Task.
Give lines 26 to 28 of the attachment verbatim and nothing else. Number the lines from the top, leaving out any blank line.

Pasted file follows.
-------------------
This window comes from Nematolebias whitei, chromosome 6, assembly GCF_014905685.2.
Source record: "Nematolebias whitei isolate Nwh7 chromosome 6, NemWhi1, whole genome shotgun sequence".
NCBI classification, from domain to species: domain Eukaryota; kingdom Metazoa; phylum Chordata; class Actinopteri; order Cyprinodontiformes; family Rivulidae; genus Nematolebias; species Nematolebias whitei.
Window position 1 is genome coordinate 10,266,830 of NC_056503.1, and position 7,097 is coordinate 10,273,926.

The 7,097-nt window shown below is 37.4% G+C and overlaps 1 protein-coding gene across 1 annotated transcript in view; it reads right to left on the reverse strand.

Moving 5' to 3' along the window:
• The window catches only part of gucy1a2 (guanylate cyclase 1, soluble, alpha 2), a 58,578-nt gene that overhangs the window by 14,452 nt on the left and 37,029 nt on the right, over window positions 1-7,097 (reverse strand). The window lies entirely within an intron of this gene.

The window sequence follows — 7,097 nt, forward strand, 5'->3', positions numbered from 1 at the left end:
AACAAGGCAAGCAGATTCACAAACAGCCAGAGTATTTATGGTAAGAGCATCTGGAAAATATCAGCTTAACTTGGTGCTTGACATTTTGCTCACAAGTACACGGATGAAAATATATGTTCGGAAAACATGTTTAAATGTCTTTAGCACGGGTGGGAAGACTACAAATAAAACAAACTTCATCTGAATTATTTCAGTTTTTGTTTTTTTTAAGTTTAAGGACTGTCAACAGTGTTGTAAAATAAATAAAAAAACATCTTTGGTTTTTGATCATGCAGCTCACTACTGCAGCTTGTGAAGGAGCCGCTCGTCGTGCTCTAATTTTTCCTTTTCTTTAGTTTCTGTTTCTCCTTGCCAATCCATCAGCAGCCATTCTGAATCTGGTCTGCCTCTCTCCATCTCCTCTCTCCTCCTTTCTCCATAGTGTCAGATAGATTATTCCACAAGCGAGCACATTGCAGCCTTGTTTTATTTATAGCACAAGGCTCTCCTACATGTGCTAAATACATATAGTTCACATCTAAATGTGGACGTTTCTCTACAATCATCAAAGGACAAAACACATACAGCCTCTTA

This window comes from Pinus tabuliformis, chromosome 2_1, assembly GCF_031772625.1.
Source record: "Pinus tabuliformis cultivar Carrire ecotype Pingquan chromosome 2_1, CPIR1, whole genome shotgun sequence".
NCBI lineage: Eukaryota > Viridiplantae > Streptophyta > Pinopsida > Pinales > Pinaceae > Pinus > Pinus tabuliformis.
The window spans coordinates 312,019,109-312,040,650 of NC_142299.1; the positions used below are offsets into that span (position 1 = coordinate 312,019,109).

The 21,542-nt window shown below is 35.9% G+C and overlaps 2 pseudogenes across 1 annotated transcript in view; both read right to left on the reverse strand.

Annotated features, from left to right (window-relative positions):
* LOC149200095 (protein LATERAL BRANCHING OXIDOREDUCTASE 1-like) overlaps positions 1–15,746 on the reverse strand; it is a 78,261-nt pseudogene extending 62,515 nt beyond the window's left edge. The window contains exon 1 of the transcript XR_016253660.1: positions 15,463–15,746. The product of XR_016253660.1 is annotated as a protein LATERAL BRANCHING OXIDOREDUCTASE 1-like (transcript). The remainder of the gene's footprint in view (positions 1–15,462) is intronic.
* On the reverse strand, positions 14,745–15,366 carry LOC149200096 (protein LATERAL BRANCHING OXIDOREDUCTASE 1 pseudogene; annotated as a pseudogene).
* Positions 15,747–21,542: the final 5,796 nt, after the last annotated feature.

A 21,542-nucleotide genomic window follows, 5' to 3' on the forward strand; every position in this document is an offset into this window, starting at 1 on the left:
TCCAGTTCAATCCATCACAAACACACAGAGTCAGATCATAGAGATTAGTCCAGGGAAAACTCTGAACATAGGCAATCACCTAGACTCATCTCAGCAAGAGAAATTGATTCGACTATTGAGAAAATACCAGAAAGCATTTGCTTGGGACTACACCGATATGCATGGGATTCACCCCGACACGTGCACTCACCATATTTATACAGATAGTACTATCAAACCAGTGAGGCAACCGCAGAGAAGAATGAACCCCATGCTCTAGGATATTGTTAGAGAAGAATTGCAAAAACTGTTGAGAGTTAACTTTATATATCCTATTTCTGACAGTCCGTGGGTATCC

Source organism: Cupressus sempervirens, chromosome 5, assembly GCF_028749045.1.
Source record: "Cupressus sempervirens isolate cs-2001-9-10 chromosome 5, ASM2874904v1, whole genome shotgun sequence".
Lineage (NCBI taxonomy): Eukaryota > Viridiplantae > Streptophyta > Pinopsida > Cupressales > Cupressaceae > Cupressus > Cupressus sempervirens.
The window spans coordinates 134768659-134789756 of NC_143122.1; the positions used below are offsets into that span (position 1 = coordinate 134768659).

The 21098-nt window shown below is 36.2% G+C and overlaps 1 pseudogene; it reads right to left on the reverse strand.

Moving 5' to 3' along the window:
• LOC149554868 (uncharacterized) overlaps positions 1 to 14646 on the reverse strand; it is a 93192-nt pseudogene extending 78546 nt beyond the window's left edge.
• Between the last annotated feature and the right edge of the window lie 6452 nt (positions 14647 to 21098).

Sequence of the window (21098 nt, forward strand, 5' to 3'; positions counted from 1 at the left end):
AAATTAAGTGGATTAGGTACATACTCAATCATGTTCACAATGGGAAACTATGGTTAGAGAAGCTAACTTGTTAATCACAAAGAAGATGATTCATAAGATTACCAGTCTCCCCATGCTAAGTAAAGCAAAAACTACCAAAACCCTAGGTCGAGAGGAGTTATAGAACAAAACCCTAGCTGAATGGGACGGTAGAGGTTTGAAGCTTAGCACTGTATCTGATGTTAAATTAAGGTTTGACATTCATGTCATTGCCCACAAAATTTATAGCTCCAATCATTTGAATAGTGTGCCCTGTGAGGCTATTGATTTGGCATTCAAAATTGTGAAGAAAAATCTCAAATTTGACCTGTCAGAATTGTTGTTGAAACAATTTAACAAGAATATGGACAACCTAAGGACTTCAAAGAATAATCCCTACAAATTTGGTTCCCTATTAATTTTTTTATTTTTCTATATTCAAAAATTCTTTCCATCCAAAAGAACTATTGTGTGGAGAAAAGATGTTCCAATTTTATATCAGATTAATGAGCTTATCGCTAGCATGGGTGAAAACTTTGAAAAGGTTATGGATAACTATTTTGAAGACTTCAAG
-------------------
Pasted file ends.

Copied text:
Moving 5' to 3' along the window:
• LOC149554868 (uncharacterized) overlaps positions 1 to 14646 on the reverse strand; it is a 93192-nt pseudogene extending 78546 nt beyond the window's left edge.
• Between the last annotated feature and the right edge of the window lie 6452 nt (positions 14647 to 21098).